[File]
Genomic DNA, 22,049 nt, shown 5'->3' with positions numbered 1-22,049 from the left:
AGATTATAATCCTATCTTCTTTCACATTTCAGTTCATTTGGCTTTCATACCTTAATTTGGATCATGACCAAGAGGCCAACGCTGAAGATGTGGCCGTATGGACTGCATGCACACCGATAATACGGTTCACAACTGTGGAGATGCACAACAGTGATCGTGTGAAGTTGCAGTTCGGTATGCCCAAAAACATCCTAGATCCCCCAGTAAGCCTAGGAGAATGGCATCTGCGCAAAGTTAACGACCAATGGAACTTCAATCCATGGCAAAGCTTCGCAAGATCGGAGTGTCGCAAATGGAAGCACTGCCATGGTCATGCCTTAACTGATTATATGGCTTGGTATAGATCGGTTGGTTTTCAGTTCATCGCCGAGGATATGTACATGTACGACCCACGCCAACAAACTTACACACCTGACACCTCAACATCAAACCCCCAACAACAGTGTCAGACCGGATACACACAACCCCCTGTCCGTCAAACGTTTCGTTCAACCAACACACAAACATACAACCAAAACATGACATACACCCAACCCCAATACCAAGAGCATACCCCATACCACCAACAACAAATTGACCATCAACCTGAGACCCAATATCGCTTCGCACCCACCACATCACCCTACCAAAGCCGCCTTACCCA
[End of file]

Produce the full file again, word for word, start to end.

Genomic DNA, 22,049 nt, shown 5'->3' with positions numbered 1-22,049 from the left:
AGATTATAATCCTATCTTCTTTCACATTTCAGTTCATTTGGCTTTCATACCTTAATTTGGATCATGACCAAGAGGCCAACGCTGAAGATGTGGCCGTATGGACTGCATGCACACCGATAATACGGTTCACAACTGTGGAGATGCACAACAGTGATCGTGTGAAGTTGCAGTTCGGTATGCCCAAAAACATCCTAGATCCCCCAGTAAGCCTAGGAGAATGGCATCTGCGCAAAGTTAACGACCAATGGAACTTCAATCCATGGCAAAGCTTCGCAAGATCGGAGTGTCGCAAATGGAAGCACTGCCATGGTCATGCCTTAACTGATTATATGGCTTGGTATAGATCGGTTGGTTTTCAGTTCATCGCCGAGGATATGTACATGTACGACCCACGCCAACAAACTTACACACCTGACACCTCAACATCAAACCCCCAACAACAGTGTCAGACCGGATACACACAACCCCCTGTCCGTCAAACGTTTCGTTCAACCAACACACAAACATACAACCAAAACATGACATACACCCAACCCCAATACCAAGAGCATACCCCATACCACCAACAACAAATTGACCATCAACCTGAGACCCAATATCGCTTCGCACCCACCACATCACCCTACCAAAGCCGCCTTACCCA